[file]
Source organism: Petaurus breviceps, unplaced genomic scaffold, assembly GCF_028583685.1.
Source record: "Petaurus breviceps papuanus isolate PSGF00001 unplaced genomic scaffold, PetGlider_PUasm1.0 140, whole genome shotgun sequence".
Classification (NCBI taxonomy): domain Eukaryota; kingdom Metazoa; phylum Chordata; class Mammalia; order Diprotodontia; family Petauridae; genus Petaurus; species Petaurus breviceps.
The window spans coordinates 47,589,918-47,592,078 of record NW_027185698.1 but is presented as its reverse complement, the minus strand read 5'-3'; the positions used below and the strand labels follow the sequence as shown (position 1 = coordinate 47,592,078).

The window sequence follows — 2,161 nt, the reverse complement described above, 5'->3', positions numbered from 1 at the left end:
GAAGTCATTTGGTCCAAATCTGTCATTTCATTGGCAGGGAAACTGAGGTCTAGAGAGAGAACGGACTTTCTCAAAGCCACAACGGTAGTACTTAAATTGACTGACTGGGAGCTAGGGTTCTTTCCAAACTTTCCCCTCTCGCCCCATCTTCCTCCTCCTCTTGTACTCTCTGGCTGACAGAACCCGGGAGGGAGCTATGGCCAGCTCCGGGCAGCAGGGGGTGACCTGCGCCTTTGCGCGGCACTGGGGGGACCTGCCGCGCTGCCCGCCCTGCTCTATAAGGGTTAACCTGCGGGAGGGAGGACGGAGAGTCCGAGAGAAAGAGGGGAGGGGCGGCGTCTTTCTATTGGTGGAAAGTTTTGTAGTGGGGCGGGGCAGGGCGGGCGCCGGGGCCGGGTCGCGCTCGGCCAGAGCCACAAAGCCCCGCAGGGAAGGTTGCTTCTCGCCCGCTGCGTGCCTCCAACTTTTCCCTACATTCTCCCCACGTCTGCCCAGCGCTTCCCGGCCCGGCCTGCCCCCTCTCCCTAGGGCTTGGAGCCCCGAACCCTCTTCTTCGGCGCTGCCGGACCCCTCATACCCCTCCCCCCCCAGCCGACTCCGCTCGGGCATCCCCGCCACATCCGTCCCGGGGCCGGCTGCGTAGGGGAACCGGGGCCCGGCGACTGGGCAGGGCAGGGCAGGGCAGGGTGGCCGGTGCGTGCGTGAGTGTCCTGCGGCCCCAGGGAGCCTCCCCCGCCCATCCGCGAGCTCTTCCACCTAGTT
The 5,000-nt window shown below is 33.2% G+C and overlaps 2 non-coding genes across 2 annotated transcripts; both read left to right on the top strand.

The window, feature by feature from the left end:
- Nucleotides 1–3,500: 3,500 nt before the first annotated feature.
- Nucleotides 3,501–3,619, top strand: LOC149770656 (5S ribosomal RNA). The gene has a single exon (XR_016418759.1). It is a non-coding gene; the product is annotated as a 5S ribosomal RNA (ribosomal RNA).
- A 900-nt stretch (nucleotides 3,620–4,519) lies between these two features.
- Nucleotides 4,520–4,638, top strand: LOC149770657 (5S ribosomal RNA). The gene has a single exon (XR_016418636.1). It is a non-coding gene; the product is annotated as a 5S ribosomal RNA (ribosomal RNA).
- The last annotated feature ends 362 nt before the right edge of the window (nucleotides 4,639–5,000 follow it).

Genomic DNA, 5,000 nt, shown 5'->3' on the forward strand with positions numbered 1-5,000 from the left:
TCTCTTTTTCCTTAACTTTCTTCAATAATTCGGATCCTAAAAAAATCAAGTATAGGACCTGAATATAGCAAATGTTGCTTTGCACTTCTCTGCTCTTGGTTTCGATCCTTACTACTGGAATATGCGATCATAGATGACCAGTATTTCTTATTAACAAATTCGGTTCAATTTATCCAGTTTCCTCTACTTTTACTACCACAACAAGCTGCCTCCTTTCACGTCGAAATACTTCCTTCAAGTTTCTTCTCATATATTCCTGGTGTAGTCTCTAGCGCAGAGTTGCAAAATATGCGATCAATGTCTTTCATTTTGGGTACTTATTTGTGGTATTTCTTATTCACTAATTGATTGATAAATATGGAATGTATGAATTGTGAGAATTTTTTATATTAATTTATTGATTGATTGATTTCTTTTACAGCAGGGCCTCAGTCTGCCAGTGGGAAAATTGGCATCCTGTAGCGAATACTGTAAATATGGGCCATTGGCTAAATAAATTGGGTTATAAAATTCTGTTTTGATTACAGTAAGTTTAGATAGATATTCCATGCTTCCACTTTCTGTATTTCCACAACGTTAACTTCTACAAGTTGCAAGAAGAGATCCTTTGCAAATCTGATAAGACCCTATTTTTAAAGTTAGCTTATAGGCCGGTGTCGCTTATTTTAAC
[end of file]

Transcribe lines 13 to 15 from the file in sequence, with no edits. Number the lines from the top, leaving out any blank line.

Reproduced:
- The last annotated feature ends 362 nt before the right edge of the window (nucleotides 4,639–5,000 follow it).

Genomic DNA, 5,000 nt, shown 5'->3' on the forward strand with positions numbered 1-5,000 from the left:
TCTCTTTTTCCTTAACTTTCTTCAATAATTCGGATCCTAAAAAAATCAAGTATAGGACCTGAATATAGCAAATGTTGCTTTGCACTTCTCTGCTCTTGGTTTCGATCCTTACTACTGGAATATGCGATCATAGATGACCAGTATTTCTTATTAACAAATTCGGTTCAATTTATCCAGTTTCCTCTACTTTTACTACCACAACAAGCTGCCTCCTTTCACGTCGAAATACTTCCTTCAAGTTTCTTCTCATATATTCCTGGTGTAGTCTCTAGCGCAGAGTTGCAAAATATGCGATCAATGTCTTTCATTTTGGGTACTTATTTGTGGTATTTCTTATTCACTAATTGATTGATAAATATGGAATGTATGAATTGTGAGAATTTTTTATATTAATTTATTGATTGATTGATTTCTTTTACAGCAGGGCCTCAGTCTGCCAGTGGGAAAATTGGCATCCTGTAGCGAATACTGTAAATATGGGCCATTGGCTAAATAAATTGGGTTATAAAATTCTGTTTTGATTACAGTAAGTTTAGATAGATATTCCATGCTTCCACTTTCTGTATTTCCACAACGTTAACTTCTACAAGTTGCAAGAAGAGATCCTTTGCAAATCTGATAAGACCCTATTTTTAAAGTTAGCTTATAGGCCGGTGTCGCTTATTTTAAC